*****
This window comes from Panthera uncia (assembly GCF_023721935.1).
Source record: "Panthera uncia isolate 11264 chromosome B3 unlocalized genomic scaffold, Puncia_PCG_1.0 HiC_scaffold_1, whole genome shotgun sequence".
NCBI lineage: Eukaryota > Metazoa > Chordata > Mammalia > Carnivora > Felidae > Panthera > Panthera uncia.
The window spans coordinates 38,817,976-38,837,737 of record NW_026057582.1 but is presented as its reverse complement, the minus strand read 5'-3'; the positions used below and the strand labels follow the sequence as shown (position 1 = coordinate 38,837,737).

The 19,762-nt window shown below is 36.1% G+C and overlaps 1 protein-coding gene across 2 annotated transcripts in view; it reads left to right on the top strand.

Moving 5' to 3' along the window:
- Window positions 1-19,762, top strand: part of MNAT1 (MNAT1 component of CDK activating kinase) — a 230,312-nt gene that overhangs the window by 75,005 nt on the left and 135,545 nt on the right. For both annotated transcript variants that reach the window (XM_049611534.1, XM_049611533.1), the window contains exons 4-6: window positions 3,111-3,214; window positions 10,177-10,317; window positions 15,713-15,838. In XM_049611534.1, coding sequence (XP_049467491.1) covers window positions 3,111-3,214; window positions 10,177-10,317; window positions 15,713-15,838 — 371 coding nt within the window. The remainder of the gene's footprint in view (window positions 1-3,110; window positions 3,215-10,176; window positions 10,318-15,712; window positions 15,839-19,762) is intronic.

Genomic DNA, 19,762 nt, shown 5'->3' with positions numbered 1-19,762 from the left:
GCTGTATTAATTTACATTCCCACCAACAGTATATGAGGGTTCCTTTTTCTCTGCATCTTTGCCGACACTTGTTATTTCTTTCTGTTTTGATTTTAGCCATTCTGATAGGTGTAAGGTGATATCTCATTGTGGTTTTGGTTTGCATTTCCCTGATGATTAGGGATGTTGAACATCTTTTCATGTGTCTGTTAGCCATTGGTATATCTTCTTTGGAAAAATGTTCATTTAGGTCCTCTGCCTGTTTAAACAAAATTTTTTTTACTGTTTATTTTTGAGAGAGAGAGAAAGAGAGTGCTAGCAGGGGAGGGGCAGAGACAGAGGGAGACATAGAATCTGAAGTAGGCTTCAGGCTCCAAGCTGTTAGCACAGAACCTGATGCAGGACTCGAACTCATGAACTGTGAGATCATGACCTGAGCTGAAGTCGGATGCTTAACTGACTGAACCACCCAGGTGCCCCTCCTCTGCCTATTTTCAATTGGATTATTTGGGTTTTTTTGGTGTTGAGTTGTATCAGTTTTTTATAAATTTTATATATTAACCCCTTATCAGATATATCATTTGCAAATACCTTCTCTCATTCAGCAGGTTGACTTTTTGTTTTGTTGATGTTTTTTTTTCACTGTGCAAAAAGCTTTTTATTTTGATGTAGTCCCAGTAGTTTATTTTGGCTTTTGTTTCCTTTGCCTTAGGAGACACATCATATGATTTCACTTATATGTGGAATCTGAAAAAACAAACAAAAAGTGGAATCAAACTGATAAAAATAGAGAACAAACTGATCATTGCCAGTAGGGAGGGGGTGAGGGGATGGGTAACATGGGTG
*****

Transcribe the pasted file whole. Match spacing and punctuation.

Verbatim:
This window comes from Panthera uncia (assembly GCF_023721935.1).
Source record: "Panthera uncia isolate 11264 chromosome B3 unlocalized genomic scaffold, Puncia_PCG_1.0 HiC_scaffold_1, whole genome shotgun sequence".
NCBI lineage: Eukaryota > Metazoa > Chordata > Mammalia > Carnivora > Felidae > Panthera > Panthera uncia.
The window spans coordinates 38,817,976-38,837,737 of record NW_026057582.1 but is presented as its reverse complement, the minus strand read 5'-3'; the positions used below and the strand labels follow the sequence as shown (position 1 = coordinate 38,837,737).

The 19,762-nt window shown below is 36.1% G+C and overlaps 1 protein-coding gene across 2 annotated transcripts in view; it reads left to right on the top strand.

Moving 5' to 3' along the window:
- Window positions 1-19,762, top strand: part of MNAT1 (MNAT1 component of CDK activating kinase) — a 230,312-nt gene that overhangs the window by 75,005 nt on the left and 135,545 nt on the right. For both annotated transcript variants that reach the window (XM_049611534.1, XM_049611533.1), the window contains exons 4-6: window positions 3,111-3,214; window positions 10,177-10,317; window positions 15,713-15,838. In XM_049611534.1, coding sequence (XP_049467491.1) covers window positions 3,111-3,214; window positions 10,177-10,317; window positions 15,713-15,838 — 371 coding nt within the window. The remainder of the gene's footprint in view (window positions 1-3,110; window positions 3,215-10,176; window positions 10,318-15,712; window positions 15,839-19,762) is intronic.

Genomic DNA, 19,762 nt, shown 5'->3' with positions numbered 1-19,762 from the left:
GCTGTATTAATTTACATTCCCACCAACAGTATATGAGGGTTCCTTTTTCTCTGCATCTTTGCCGACACTTGTTATTTCTTTCTGTTTTGATTTTAGCCATTCTGATAGGTGTAAGGTGATATCTCATTGTGGTTTTGGTTTGCATTTCCCTGATGATTAGGGATGTTGAACATCTTTTCATGTGTCTGTTAGCCATTGGTATATCTTCTTTGGAAAAATGTTCATTTAGGTCCTCTGCCTGTTTAAACAAAATTTTTTTTACTGTTTATTTTTGAGAGAGAGAGAAAGAGAGTGCTAGCAGGGGAGGGGCAGAGACAGAGGGAGACATAGAATCTGAAGTAGGCTTCAGGCTCCAAGCTGTTAGCACAGAACCTGATGCAGGACTCGAACTCATGAACTGTGAGATCATGACCTGAGCTGAAGTCGGATGCTTAACTGACTGAACCACCCAGGTGCCCCTCCTCTGCCTATTTTCAATTGGATTATTTGGGTTTTTTTGGTGTTGAGTTGTATCAGTTTTTTATAAATTTTATATATTAACCCCTTATCAGATATATCATTTGCAAATACCTTCTCTCATTCAGCAGGTTGACTTTTTGTTTTGTTGATGTTTTTTTTTCACTGTGCAAAAAGCTTTTTATTTTGATGTAGTCCCAGTAGTTTATTTTGGCTTTTGTTTCCTTTGCCTTAGGAGACACATCATATGATTTCACTTATATGTGGAATCTGAAAAAACAAACAAAAAGTGGAATCAAACTGATAAAAATAGAGAACAAACTGATCATTGCCAGTAGGGAGGGGGTGAGGGGATGGGTAACATGGGTG